Yep that's right. Everyone's talking about it and now so am I! Couldn't resist hopping on the latest bandwagon so here are my thoughts on EL James's 50 Shades of Grey. Whilst the book recently exceeded Harry Potter as the fastest selling book ever it's critical reception has been mixed.
For those that don't know here's a quick summary of the plot:
Set in Settle the book tells the story of Anastasia Steele a young college student who meets Christian Grey in a chance encounter after agreeing to do a favour for a friend by interviewing the multi-millionaire for her college newspaper. In doing so the pair are inexplicably drawn to each other and despite their logical brains telling them to stay apart the couple enter a romantic relationship.
However the young Anastasia in agreeing to enter a relationship with Grey then finds out that the business owner is only interested in a relationship based on BDSM rather than traditional romantic affection. Despite this as the pair grow closer Grey begins to realize that he may be capable of compromising his relationship to include some traditional values whilst Ana is slowly introduced to S and M.
The story ends after a particularly rough session of S and M where Grey shows Anastasia the highest level of pain she could experience with him. Anastasia immediately realizes that Grey will never change and she will only want a traditional relationship.
Personally I found the book to be only a slightly higher class of erotic fiction (not that I'm a connoisseur) And I really did expect there to be more to it than drawn out sex scenes. I'm more used to the relationships in literature having more of a political, historical or economical point of interest to accompany the story, whereas with this there is literally nothing more to it than the main couple and their bedroom antics.
Further points of criticism against 50 Shades have included that it demeans women which I certainly do not agree with. Particularly those comments from the notorious Samantha Brick who said that "The character is a victim. She's a virgin. She's negotiating to become the main protagonist's sex slave." I think it's quite fair to say that I agree with none of Samantha's comments.
I can't see any way in which the character is a victim. Being a virgin doesn't make her a victim, everyone is a virgin at some point and the two words are not synonyms. She does for a short while negotiate to become the main protagonist's sex slave. But as she agrees using her own free will to become his sex partner, than I can't see how she is being victimized. They are two consenting adults who explicitly agree to what they are engaging in, despite Grey often taking a dominating role, I would say Ana is in no way a victim. It does often seem that they pair are unable to control their emotions however this seems to occur equally in both halves of the couple.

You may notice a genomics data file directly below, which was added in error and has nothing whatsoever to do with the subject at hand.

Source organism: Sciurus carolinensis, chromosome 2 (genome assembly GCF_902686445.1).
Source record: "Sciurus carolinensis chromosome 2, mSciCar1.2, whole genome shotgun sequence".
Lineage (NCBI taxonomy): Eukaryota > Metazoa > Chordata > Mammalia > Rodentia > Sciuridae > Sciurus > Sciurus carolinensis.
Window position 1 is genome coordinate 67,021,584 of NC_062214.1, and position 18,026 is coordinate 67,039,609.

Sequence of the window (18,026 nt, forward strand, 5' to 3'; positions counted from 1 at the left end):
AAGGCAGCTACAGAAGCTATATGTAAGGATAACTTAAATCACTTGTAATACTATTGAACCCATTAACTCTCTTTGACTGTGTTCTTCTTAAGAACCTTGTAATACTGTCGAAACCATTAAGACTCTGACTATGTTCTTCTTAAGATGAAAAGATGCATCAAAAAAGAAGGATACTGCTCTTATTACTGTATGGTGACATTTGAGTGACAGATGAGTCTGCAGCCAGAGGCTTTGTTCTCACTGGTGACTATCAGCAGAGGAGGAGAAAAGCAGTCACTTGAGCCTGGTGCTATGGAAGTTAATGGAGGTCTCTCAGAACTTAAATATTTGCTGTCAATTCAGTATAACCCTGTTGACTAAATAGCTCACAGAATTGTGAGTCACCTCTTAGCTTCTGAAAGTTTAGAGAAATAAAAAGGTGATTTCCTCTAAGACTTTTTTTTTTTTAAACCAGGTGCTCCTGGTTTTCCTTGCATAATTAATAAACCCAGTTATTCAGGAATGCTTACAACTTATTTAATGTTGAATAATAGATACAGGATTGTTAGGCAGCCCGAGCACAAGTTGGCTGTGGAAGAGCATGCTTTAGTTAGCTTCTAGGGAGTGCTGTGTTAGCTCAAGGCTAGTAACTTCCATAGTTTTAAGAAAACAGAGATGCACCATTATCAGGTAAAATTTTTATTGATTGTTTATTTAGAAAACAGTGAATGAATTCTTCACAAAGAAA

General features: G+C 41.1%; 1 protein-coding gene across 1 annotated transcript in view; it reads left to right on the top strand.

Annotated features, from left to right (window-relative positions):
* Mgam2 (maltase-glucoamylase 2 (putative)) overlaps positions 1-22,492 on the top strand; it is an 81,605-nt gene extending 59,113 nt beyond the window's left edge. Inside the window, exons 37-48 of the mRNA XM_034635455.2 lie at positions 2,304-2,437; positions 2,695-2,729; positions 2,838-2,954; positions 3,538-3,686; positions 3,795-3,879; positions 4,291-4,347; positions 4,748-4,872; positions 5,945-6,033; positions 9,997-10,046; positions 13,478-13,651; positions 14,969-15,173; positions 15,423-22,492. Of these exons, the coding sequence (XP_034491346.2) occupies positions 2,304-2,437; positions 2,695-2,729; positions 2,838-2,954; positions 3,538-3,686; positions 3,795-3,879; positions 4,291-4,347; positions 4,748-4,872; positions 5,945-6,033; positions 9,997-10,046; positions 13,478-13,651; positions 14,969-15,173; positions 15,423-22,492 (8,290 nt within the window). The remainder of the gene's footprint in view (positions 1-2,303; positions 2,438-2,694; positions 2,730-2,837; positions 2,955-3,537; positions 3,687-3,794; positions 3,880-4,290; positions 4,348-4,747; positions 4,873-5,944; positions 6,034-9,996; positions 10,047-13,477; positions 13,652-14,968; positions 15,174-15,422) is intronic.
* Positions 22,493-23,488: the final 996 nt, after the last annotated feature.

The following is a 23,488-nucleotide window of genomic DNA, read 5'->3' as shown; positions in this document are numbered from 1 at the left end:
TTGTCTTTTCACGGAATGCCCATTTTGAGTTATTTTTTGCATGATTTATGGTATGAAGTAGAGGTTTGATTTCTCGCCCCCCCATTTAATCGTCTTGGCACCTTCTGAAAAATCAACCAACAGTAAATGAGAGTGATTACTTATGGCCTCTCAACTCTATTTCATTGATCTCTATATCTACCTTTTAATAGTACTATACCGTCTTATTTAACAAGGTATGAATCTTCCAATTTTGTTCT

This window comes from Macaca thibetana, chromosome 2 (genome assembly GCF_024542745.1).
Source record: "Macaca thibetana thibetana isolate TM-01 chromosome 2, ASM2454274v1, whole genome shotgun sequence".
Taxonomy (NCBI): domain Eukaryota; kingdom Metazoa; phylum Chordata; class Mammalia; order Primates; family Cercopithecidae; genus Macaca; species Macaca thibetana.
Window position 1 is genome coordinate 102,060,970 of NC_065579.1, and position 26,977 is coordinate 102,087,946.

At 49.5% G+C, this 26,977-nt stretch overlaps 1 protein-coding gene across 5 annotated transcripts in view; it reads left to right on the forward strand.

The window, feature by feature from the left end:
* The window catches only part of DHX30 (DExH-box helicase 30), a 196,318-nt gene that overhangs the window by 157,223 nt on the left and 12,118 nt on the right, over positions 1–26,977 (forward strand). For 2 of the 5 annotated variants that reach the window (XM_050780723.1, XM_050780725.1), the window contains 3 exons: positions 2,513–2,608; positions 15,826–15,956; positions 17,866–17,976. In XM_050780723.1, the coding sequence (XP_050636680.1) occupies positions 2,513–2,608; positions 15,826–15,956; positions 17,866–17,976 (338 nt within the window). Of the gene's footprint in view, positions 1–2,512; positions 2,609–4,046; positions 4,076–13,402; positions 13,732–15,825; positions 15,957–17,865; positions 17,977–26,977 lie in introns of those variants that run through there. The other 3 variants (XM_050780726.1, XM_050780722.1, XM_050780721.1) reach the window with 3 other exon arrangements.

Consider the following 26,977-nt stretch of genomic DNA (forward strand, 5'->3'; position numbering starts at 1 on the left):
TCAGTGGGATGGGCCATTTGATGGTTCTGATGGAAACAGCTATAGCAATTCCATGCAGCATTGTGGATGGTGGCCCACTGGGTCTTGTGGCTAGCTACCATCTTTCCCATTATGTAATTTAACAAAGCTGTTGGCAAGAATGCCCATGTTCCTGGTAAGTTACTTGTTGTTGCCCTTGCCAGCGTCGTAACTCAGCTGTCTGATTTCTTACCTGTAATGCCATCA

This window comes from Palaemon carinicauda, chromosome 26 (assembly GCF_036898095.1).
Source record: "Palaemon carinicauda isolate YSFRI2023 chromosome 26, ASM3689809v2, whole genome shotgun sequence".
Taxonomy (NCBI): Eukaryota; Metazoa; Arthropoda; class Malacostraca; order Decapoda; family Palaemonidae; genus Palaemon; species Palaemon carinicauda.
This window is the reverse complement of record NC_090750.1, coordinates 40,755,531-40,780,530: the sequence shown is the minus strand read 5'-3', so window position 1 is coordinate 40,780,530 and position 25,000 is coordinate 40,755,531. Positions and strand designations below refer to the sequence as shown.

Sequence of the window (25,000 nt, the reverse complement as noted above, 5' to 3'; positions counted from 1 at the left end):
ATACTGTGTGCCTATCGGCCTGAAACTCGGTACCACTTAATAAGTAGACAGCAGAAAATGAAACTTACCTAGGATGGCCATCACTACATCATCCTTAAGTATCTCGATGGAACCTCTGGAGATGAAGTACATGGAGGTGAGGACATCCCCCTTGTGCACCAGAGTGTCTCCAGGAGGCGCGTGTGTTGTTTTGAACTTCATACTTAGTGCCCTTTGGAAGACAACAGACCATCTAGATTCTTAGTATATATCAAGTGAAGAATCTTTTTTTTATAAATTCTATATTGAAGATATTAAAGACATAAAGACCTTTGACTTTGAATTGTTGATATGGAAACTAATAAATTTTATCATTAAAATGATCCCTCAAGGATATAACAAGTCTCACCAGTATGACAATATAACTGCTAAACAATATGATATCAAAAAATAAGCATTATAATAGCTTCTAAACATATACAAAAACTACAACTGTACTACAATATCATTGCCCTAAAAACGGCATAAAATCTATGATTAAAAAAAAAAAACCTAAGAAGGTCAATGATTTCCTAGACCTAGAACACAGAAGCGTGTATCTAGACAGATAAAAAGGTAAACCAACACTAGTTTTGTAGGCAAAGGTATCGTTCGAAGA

Samantha then goes on to tell us how she's really concerned that people will try to emulate scenes in the book and then injure themselves in the process. Apparently "hospitals are full of people who have injured themselves this way. Deaths have occurred." I am almost certain that the majority of patients in hospitals are genuinely ill and are admitted in no relation to this book. I think Samantha Brick should concern herself more with admittance to hospitals related to alcohol, for example, something which is implicated in a great deal of hospital visits, while mummy porn, is most certainly not.
Personally while I found this book, the first in the trilogy, to be passable. I don't think that there's really enough merit or substance in it to warrant me buying or reading the other two.
And finally... please enjoy my little picture compilation of actors who I think would make excellent Christian Greys for the film adaptation.
My vote's for Gosling. Who does everyone else want to play the main man and what did you think of the books?